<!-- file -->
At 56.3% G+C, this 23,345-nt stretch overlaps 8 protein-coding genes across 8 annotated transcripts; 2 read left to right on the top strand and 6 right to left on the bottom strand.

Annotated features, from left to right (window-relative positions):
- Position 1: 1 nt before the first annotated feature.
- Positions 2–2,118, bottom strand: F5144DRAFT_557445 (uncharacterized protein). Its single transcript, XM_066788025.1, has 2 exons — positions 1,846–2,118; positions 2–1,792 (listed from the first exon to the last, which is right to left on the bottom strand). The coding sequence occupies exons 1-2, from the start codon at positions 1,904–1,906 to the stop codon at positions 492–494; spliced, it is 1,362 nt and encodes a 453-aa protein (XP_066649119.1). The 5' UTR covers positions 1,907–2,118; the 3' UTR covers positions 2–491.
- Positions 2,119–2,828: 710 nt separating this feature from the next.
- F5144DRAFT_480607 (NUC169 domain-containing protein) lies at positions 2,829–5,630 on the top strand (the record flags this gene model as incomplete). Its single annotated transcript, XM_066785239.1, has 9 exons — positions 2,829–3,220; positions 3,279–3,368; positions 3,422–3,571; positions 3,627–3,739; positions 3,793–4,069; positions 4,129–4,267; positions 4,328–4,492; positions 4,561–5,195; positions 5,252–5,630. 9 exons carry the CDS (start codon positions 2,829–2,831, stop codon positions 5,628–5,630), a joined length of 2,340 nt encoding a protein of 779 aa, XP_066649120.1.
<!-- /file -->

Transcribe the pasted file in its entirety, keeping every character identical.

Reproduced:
At 56.3% G+C, this 23,345-nt stretch overlaps 8 protein-coding genes across 8 annotated transcripts; 2 read left to right on the top strand and 6 right to left on the bottom strand.

Annotated features, from left to right (window-relative positions):
- Position 1: 1 nt before the first annotated feature.
- Positions 2–2,118, bottom strand: F5144DRAFT_557445 (uncharacterized protein). Its single transcript, XM_066788025.1, has 2 exons — positions 1,846–2,118; positions 2–1,792 (listed from the first exon to the last, which is right to left on the bottom strand). The coding sequence occupies exons 1-2, from the start codon at positions 1,904–1,906 to the stop codon at positions 492–494; spliced, it is 1,362 nt and encodes a 453-aa protein (XP_066649119.1). The 5' UTR covers positions 1,907–2,118; the 3' UTR covers positions 2–491.
- Positions 2,119–2,828: 710 nt separating this feature from the next.
- F5144DRAFT_480607 (NUC169 domain-containing protein) lies at positions 2,829–5,630 on the top strand (the record flags this gene model as incomplete). Its single annotated transcript, XM_066785239.1, has 9 exons — positions 2,829–3,220; positions 3,279–3,368; positions 3,422–3,571; positions 3,627–3,739; positions 3,793–4,069; positions 4,129–4,267; positions 4,328–4,492; positions 4,561–5,195; positions 5,252–5,630. 9 exons carry the CDS (start codon positions 2,829–2,831, stop codon positions 5,628–5,630), a joined length of 2,340 nt encoding a protein of 779 aa, XP_066649120.1.